The Gaming Memories Of Paul: The 16Bit Years
Welcome fellow gamers, to this my third part of my gaming memories. Firstly a big thank you to all who have read my previous instalments, and left such cool comments. For the record, yes I am indeed an old git but still young at heart! Now read on for my years in the 16bit era; a time of change not only for me but for our beloved industry…
The year is 1993, my trusty Master System was beginning to show its age. I was 14, and already I hankered after the latest tech – being uncool at school, tech was my haven. I had a few friends and we would quite regularly meet up to play video games. Social gaming with friends was becoming the norm. However I felt a little out of the loop, they had PC’s or Amiga500’s. New games were being released on a regular basis for them and I wanted to be in on the action, however I still preferred my trusty console. This left me one obvious choice – a rather sexy looking black 16bit Sega Mega Drive. So I saved and ended up getting my dad to drive me into the city, to pick up my new prize…
I remember it being bundled with the original Sonic; I got home, unpacked it and placed it upon my shelves. Booting it up for the first time, I was blown away; I couldn’t get my head around how many colours were appearing on screen at the same time. The sprite of Sonic, compared to the Master System, seemed to be defined; moving so realistically along the levels, which were vibrant and seemed to have so much more life to them. My virtual world had just jumped in size – to me there was nothing this cool machine couldn’t do. The scope for me was enormous and helped fuel my imagination even further.
It also led me to a new genre of gaming, one that I had never really bothered with before – except in the arcades. The fighting genre was finally on my own TV. There were three games, which had me hooked. The first was a series, which defined the MegaDrive – Streets Of Rage; such a simple story, yet I couldn’t stop playing the games. When friends came around, we would sit for hours playing co-op on the original and second games. Axel, Blaze, Adam, Skate and Max became my new heroes – with the simple combat fuelling my hunger for games, the characters were larger than life to me. With some great bosses and at the end of the first having to choose to either be the good guy or join Mr X was for me one of the first games that gave me a moral dilemma. Did I stick with what the story had led me there for: the big takedown of Mr X, or did I break with tradition and become all evil? I played through both choices on several occasions, depending on my mood at the time.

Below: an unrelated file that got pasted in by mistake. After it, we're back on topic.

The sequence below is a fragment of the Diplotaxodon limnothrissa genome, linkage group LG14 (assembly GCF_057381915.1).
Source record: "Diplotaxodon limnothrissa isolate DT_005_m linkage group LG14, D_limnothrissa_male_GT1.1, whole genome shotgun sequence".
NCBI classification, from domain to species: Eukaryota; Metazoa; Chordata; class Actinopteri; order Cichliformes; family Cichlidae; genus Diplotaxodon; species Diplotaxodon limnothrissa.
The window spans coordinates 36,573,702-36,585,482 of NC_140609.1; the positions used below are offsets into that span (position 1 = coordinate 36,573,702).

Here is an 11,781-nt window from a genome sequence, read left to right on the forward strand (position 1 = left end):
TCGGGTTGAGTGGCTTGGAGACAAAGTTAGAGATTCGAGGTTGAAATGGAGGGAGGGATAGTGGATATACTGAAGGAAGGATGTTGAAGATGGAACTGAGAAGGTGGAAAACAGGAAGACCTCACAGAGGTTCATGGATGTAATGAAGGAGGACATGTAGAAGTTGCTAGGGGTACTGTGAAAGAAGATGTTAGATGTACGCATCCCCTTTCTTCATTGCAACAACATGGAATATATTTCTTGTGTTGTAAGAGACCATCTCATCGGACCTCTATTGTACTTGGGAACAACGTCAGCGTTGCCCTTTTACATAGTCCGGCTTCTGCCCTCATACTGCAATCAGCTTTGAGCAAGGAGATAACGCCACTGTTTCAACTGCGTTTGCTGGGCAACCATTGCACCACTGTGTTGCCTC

The second game I remember vividly was released to plenty of media hype. The day it was released, was nicknamed Mortal Monday! I had heard plenty of things surrounding this game, there was a mass media panic citing this is was the most gruesome game ever made. The blood content alone was enough to get the media in a flap, saying that it was disgraceful the level of violence contained within the game. It made such a fuss that I just had to have it. I remember telling my folks that I would be walking home that day – a simple plan had been formed. I had saved some money and kept it safe in a building society account. With a friend after school I headed to the building society, withdrew hard earned money and headed to the game store – Mortal Kombat was mine!
I had managed to get a list of the fatalities, and I had the cheat code to enable all of that glorious blood! Sub-Zero quickly became my character of choice; I was big into martial arts films at the time, loving the high kicking, over the top moves – again this was another channel for my mixed emotions. I wanted to be the action hero, loved by all! However there was another fighting game that piqued my interest, one that SNES owners the world over were enjoying.
The MegaDrive was left out of the party though, making it an exclusive on the SNES. Enter StreetFighter II. Eventually Capcom relented and announced a MegaDrive version, yet when it was first released I found myself hanging on until Super Street Fighter II appeared – complete with new characters, and one special Kung Fu kicking, Japanese martial artist – Fei-Long. The levels were full of colour, the characters truly bigger than life. I was hooked, I even bought a strategy book, learning the importance of confusing the opponent with hurricane kicks, wall jumping and starting the perfect combo – mixing it up with a heavy kick followed by a light punch. I poured hours into the game, pretending that my opponents were the bullies from school.
Other games were played, with some trying to redefine genres giving them a unique twist – others going to the most bizarre levels for the fun factor. Decap Attack was a bonkers game, yet so much fun – taking your head off and using it as a weapon proved to be so addictive! My 16bit journey wasn’t finished yet though. Add-ons were released for the MegaDrive, opening new levels of gamin; the MegaCD was the first and was promptly bought, although the fancy FMV footage used in the games such as Road Avenger became boring pretty quickly, leaving me with a bad taste in my mouth. Then there was Night Trap, a game where you had to save loads of pretty young girls who wore nothing but lingerie! A simple game, which looking back was bloody atrocious, but at the time I was 14, full of testosterone… at that point it was perfect.
Next add-on was the 32x – a simple plugin that allowed for better graphics. Unfortunately again this was underused and the games really didn’t grab me. Star Wars 32x was my reason for buying one, yet it never seemed to capture the fun I had at friends’ playing X-Wing.
I was now 16, finished with exams and looking forward to college, I had a summer job and started going to the pub. Gaming was becoming a piece of my childhood, slowly evaporating away to make way for other ventures, however it would find me once more…